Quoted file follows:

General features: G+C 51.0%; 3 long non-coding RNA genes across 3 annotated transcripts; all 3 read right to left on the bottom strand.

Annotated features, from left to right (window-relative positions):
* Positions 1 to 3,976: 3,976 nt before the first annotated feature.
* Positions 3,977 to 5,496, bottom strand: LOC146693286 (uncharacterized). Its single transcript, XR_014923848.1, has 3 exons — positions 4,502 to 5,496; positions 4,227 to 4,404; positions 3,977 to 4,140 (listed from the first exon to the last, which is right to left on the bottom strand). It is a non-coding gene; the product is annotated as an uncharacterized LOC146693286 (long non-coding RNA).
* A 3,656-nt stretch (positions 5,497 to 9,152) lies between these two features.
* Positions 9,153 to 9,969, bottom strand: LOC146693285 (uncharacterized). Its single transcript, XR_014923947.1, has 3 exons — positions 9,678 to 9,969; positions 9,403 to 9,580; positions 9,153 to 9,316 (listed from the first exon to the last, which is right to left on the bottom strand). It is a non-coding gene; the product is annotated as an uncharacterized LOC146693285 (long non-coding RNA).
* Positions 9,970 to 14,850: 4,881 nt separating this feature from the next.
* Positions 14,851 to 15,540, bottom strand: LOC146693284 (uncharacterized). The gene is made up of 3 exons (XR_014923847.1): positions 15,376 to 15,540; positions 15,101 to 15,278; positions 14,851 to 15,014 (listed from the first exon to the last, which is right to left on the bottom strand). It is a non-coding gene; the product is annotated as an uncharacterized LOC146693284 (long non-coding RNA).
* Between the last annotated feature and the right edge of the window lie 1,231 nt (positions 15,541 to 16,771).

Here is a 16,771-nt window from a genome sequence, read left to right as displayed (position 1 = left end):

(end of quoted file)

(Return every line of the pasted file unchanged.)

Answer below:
General features: G+C 51.0%; 3 long non-coding RNA genes across 3 annotated transcripts; all 3 read right to left on the bottom strand.

Annotated features, from left to right (window-relative positions):
* Positions 1 to 3,976: 3,976 nt before the first annotated feature.
* Positions 3,977 to 5,496, bottom strand: LOC146693286 (uncharacterized). Its single transcript, XR_014923848.1, has 3 exons — positions 4,502 to 5,496; positions 4,227 to 4,404; positions 3,977 to 4,140 (listed from the first exon to the last, which is right to left on the bottom strand). It is a non-coding gene; the product is annotated as an uncharacterized LOC146693286 (long non-coding RNA).
* A 3,656-nt stretch (positions 5,497 to 9,152) lies between these two features.
* Positions 9,153 to 9,969, bottom strand: LOC146693285 (uncharacterized). Its single transcript, XR_014923947.1, has 3 exons — positions 9,678 to 9,969; positions 9,403 to 9,580; positions 9,153 to 9,316 (listed from the first exon to the last, which is right to left on the bottom strand). It is a non-coding gene; the product is annotated as an uncharacterized LOC146693285 (long non-coding RNA).
* Positions 9,970 to 14,850: 4,881 nt separating this feature from the next.
* Positions 14,851 to 15,540, bottom strand: LOC146693284 (uncharacterized). The gene is made up of 3 exons (XR_014923847.1): positions 15,376 to 15,540; positions 15,101 to 15,278; positions 14,851 to 15,014 (listed from the first exon to the last, which is right to left on the bottom strand). It is a non-coding gene; the product is annotated as an uncharacterized LOC146693284 (long non-coding RNA).
* Between the last annotated feature and the right edge of the window lie 1,231 nt (positions 15,541 to 16,771).

Here is a 16,771-nt window from a genome sequence, read left to right as displayed (position 1 = left end):